A new study conducted by the Breast Cancer Fund states that some of the kid-friendly canned foods you may have in your pantry contain traces of the chemical bisphenol A (BPA), MSNBC recently reported. Although BPA has been found in a variety of places, including cash register receipts, plastics, dental sealants, and canned goods, this new study looked specifically at canned goods marketed to kids.
The Breast Cancer Fund tested for BPA in six products marketed to children, including:
- Annie's Homegrown Cheesy Ravioli, USDA Organic
- Campbell's Disney Princess Cool Shapes, Shaped Pasta with Chicken in Chicken Broth
- Campbell's Toy Story Fun Shapes, Shaped Pasta with Chicken in Chicken Broth
- Campbell's Spaghettios with Meatballs
- Chef Boyardee Whole Grain Pasta, Mini ABC's & 123's with Meatballs
- Earth's Best Organic Elmo Noodlemania Soup, USDA Organic
While all of the samples tested positive for BPA (on average, two samples of each were tested by an independent lab), the highest BPA levels were found in two Campbell’s products: the Disney Princess and Toy Story soups (averages of 114 and 81 parts per billion, respectively); the lowest levels were found in another Campbell’s product, SpaghettiOs with Meatballs (average of 13 ppb). Overall, the average level of BPA in the 12 items tested was 49 ppb (parts per billion) and individual results ranged from 10 to 148 ppb. The Environmental Protection Agency's estimate of safe exposure level is 50 ppb per day.
BPA, which is not listed on the label, is often found in the lining of metal cans used to store food. Its purpose is to form a barrier between the can and food to prevent metals from leaching into the foods or taint it with a metallic taste. Although animal studies have shown that high levels of BPA can cause health problems, it’s uncertain what low levels do—or what exactly exposure does to people. In lab studies, exposure to BPA has been linked to breast and prostate cancer, early puberty in girls, obesity, infertility, and ADHD (attention deficit hyperactivity disorder), researchers from the Breast Cancer Fund say.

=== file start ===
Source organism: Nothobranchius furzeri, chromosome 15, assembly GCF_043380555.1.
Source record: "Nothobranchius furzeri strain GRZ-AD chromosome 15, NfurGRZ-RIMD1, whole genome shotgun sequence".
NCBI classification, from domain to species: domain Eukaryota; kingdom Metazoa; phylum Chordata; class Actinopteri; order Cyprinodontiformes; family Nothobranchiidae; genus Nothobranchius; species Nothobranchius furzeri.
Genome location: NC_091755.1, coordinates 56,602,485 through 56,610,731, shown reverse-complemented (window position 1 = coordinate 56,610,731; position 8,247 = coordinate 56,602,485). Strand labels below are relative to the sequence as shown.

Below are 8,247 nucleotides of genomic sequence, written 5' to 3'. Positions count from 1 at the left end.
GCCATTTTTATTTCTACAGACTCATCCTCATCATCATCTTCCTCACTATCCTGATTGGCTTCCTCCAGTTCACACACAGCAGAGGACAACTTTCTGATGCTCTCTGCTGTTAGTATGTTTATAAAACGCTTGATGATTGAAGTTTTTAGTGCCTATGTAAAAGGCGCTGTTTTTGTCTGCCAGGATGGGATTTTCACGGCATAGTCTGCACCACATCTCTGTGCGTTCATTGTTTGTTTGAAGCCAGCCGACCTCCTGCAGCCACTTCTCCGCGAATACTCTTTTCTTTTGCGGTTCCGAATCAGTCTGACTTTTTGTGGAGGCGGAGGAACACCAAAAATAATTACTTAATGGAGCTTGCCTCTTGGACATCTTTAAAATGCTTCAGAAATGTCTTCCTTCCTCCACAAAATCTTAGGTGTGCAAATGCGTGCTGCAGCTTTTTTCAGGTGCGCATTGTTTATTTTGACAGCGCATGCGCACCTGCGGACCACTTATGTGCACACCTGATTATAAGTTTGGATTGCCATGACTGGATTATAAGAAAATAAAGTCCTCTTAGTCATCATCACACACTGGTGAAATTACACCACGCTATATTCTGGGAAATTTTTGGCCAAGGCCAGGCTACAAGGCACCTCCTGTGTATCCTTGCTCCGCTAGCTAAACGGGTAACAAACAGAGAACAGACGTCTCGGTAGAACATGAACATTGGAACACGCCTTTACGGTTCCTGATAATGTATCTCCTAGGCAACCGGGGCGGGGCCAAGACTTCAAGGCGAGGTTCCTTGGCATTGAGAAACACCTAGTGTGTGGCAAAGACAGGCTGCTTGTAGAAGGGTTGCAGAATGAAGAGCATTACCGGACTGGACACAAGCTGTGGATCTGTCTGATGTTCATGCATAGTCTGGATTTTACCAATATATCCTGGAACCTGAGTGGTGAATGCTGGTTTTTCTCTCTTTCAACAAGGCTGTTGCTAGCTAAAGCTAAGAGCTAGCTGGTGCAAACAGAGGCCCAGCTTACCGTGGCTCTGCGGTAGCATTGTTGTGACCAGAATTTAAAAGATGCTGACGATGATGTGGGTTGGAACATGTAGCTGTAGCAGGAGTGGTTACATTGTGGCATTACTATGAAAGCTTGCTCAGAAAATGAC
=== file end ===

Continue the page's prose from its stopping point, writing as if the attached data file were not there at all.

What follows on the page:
The amount of BPA that seeps in canned foods depends on the salt, fat and acid content of the product, as well as the length of time the food has been canned, or whether it has been exposed to heat or UV light. Though the study reveals these canned foods to contain BPA, there is no reason to panic. The concern over BPA isn’t tied to a single serving of any of these foods, but rather repeated and continued exposure to BPA, given that researchers just don’t know its long-term effects on humans. And, by decreasing the amount of exposure to BPA, by eating fresh foods or substituting dried or frozen pasta for canned, for example, the body can naturally lower its levels of the chemical. For more info on ways to decrease your family’s BPA exposure, check out the Breast Cancer Fund’s full report. And if you think BPA should be removed from
Are you concerned about your family’s exposure to BPA? Will this report lead you to eat less canned goods?